Sign posting is one of the most common outreach strategies. Signs can designate areas where dog walking is prohibited, where waste must be recovered, or where dogs can roam freely. Many communities post neighborhood signs that ask pet owners to "Curb Your Dog." The rationale behind the request is that dogs walked along the curb are more likely to defecate on the road, where the waste can be captured by street sweeping. However, waste deposited in the road is also more likely to be washed down storm drains, so this tactic has limited usefulness.
A "pooper-scooper" ordinance is an effective solution. Many communities have pooper-scooper laws that mandate pet waste cleanup. Some of these laws specifically require anyone who takes an animal off their property to carry a bag, shovel, or scoop. Any waste left by the animal must be collected immediately. Some of these laws also include fines that can offset some of the program costs. In addition to postings, many communities have established dog parks. Other communities have installed "pet waste stations" with waste receptacles and a supply of waste collection bags, scoops, and shovels.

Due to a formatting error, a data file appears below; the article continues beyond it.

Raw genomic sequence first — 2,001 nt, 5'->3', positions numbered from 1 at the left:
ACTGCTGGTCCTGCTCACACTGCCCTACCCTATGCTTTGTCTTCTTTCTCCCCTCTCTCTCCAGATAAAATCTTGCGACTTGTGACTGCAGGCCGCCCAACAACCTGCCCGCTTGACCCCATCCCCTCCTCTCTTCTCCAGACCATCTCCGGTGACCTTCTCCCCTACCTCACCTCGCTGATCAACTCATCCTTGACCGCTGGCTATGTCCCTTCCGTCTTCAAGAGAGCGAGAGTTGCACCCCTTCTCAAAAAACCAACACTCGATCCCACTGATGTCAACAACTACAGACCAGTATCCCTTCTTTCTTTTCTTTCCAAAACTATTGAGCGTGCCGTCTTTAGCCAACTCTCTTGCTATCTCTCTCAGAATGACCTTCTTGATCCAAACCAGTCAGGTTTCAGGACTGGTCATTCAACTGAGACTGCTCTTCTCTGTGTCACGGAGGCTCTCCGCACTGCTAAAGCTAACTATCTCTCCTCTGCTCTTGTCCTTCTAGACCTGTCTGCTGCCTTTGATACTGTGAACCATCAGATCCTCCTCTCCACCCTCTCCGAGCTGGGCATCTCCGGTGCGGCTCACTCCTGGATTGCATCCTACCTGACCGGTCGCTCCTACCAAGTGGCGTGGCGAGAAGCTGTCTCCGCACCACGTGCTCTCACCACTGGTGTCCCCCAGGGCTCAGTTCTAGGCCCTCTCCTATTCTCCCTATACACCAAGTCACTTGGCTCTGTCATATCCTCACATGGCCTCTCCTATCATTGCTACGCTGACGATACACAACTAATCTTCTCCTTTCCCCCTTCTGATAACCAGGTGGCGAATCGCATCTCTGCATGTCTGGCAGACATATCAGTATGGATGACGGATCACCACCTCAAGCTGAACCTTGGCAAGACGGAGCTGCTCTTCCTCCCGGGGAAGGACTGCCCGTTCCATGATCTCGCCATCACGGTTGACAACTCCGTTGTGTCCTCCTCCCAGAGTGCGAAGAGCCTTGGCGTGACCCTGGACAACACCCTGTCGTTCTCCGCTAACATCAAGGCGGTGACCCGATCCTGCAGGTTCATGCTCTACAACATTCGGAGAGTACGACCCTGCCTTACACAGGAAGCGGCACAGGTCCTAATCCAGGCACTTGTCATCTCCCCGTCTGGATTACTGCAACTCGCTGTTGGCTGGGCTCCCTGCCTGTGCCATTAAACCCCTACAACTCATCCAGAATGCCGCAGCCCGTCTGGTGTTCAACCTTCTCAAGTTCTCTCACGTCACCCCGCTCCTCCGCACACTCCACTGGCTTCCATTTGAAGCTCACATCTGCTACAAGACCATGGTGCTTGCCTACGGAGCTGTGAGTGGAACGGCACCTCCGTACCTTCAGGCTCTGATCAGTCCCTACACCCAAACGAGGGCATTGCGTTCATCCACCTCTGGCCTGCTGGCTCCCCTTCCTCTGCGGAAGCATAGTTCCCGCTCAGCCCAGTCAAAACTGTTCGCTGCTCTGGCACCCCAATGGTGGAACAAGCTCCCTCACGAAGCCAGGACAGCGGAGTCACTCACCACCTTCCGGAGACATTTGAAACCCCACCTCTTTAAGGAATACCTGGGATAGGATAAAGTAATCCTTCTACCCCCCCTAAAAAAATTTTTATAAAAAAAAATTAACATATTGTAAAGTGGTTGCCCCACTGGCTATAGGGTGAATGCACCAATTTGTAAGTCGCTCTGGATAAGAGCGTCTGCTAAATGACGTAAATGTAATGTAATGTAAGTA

In some communities, public works departments or public utilities have developed programs to control pet waste. More than 150 canines showed up at one Southern California pet store to put their paw print on a pledge to make sure their owners clean up after them. The Los Angeles County Department of Public Works Environmental Programs Division also developed a program to control pet waste. By profiling various groups of pet owners, the Division identified the best target for reducing coastal pollution. The program included a multimedia campaign to educate new and existing pet owners about the water quality effects of pet waste. The program gave pet-owners cleanup kits and installed plastic bag dispensers in parks. The Division established partnerships with local pet stores and pet supply companies to promote the program (Lehner, 1999).
Deciding whether to encourage citizens dispose of pet waste in the trash, bury it in their yards, or flush it down the toilet is an important issue for communities. The City of Albuquerque New Mexico requires pet waste to be picked up from any property other than the owners.
Pet waste management results in cleaner neighborhoods, with improved aesthetics and better water quality. Reducing pet waste reduces an important source of water-polluting nutrients - that's the message specifically targeted at pet owners.
The New Hampshire Department of Environmental Services conducted a study to determine the source of bacteria in water samples in Dover, New Hampshire it found dog waste to be a significant source of the bacteria. To solve this problem, it decided that pest waste should be picked up with a plastic bag and placed in the trash. Alternatively, unbagged waste could either be flushed down the toilet or buried about five inches deep into the ground.